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B.C.'s ski resorts have highest non-resident homeownership: StatCan

Metro Vancouver's rate pales in comparison with Sun Peaks and Whistler, where speculation tax doesn't apply
Fifty kilometres of alpine trails are open during the summer at Whistler Blackcomb. Photo Christopher Cheung

The province’s top two ski resorts are the areas with the highest proportion of non-Canadian-resident owners of residential real estate, with Vancouver lagging in third place, according to new data.

A study released June 25 by Statistics Canada says that Sun Peaks has the highest overseas homeownership in the province, at 16.5 per cent of homes. This is followed by Whistler at 15.5 per cent. Both areas are not subject to the province’s speculation tax.

Both resort municipalities have more than double the non-resident ownership rate of third-placed Vancouver (city, not Census Metropolitan Area), which the data revealed to have just over seven per cent of homeowners not living in Canada. Vancouver CMA, or Metro Vancouver, was found to have 4.6 per cent of homes owned by non-residents. Non-resident owners in this study include any homeowners who do not live in Canada, including Canadian citizens who live overseas.

With Sun Peaks and Whistler being two of B.C.’s biggest tourism destinations, the high rate of overseas owners of homes in those areas may not be surprising. But other tourism hotspots in B.C., such as the Okanagan and Vancouver Island, saw much lower overseas ownership rates.

Victoria and Kelowna CMAs, where the B.C. speculation tax does apply, were found to have a non-resident ownership rate of 2.7 and 2.5 per cent respectively. The speculation tax also applies in Abbotsford-Mission CMA, where the rate was just 1.4 per cent, according to Statistics Canada.

However, some B.C. mountain communities such as Fernie and Revelstoke were found to have non-resident ownership rates higher than the provincial average of 3.5 per cent, at 6.6 and 5.2 per cent respectively. Other popular vacation hotspots, like the Southern Gulf Islands, Saltspring Island, Nanaimo and the Sunshine Coast, range between more than five per cent to almost seven per cent.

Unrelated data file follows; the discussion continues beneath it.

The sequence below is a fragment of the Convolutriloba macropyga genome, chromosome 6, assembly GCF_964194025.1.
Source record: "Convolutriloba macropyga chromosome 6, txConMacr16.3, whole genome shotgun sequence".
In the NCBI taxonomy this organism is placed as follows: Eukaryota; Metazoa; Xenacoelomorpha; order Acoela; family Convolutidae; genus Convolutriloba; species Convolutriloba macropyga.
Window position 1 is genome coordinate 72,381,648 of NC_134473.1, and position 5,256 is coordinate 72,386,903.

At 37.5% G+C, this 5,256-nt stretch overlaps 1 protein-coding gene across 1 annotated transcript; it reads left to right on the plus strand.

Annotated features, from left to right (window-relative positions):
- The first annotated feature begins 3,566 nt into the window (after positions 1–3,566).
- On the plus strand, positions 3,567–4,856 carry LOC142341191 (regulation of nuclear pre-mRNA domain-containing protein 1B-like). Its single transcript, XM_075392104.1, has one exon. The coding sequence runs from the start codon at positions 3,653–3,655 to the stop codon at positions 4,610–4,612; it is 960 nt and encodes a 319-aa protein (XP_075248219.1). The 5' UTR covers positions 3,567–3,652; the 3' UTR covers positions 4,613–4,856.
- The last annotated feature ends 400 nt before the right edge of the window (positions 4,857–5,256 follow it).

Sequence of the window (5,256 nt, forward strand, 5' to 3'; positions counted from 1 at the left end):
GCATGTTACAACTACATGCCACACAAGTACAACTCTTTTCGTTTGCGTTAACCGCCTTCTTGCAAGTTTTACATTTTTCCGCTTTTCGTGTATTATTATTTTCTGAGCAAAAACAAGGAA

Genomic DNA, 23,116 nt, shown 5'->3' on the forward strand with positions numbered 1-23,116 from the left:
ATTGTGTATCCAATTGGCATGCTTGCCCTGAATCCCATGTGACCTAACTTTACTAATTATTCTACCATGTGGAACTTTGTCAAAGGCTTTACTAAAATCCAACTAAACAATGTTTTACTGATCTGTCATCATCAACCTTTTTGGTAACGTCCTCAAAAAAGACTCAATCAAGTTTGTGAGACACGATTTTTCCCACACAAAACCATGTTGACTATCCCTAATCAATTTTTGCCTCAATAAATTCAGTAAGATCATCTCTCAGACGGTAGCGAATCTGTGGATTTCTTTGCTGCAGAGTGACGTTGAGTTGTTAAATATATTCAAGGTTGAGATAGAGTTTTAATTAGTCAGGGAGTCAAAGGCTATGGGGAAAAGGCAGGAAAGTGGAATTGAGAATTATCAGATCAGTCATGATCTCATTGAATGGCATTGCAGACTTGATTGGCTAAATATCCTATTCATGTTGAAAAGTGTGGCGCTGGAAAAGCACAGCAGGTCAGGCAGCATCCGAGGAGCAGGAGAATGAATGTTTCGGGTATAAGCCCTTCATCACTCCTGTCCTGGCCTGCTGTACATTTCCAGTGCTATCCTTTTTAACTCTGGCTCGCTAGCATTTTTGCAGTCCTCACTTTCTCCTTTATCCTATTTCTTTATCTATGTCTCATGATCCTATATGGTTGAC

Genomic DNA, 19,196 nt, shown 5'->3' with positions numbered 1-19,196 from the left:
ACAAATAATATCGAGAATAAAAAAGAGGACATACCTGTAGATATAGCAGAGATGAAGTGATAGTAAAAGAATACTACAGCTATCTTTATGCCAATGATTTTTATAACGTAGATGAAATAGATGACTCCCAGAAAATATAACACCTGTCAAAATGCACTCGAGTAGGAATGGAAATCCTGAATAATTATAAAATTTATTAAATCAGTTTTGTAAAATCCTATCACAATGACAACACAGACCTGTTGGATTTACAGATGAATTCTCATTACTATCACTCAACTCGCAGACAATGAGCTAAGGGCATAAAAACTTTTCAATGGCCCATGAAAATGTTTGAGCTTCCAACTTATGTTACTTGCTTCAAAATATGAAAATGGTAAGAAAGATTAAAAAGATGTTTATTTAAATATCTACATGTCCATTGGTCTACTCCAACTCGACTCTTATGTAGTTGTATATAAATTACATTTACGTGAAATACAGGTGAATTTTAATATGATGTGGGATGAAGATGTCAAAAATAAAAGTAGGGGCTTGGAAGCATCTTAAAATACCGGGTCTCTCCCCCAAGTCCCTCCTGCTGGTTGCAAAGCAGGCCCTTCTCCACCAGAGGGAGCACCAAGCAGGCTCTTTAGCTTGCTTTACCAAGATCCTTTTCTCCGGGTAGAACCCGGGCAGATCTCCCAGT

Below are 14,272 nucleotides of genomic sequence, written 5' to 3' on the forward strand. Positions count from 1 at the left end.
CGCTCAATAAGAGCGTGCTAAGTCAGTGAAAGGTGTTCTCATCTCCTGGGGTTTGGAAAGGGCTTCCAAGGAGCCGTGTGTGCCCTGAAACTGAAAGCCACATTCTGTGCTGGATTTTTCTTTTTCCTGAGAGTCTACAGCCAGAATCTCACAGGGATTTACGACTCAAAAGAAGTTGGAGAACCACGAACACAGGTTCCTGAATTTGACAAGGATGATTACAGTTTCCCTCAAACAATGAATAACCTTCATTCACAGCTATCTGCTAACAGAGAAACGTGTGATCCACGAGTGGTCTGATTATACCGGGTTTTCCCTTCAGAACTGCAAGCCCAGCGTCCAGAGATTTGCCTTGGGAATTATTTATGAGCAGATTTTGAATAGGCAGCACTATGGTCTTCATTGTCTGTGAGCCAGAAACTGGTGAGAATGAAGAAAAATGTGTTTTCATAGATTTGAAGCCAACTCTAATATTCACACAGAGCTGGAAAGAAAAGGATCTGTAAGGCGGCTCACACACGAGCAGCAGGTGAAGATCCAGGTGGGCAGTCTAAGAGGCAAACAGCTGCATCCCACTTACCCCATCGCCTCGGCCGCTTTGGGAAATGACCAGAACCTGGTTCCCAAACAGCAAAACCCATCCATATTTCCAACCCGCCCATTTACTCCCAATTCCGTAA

The rates of non-resident-owned homes varies between property types, Statistics Canada found, with condos seeing higher rates and detached homes lower. In Vancouver CMA, three per cent of detatched houses were owned by non-residents, compared with 7.8 per cent of condos. In Kelowna, four per cent of condos are owned by non-residents, and 1.8 per cent of single-family homes.

Property values tended to be higher among non-resident owners, and this is most noticeable in Metro Vancouver. The average assessed value of single-detached non-resident owned detached houses in Vancouver CMA was $2.3 million, $775,000 higher than the average for resident-owned houses. The average value of non-resident owned Vancouver CMA condo was $703,000, $173,000 higher than the average resident-owned condos.

Communities facing the speculation tax, such as those on Vancouver Island and in the Okanagan, have protested the tax, claiming it will damage the local economy and stall real estate development. West Kelowna mayor Doug Findlater wrote an open letter to B.C. Premier John Horgan to “reiterate grave concerns” on June 21 – full text of the letter here.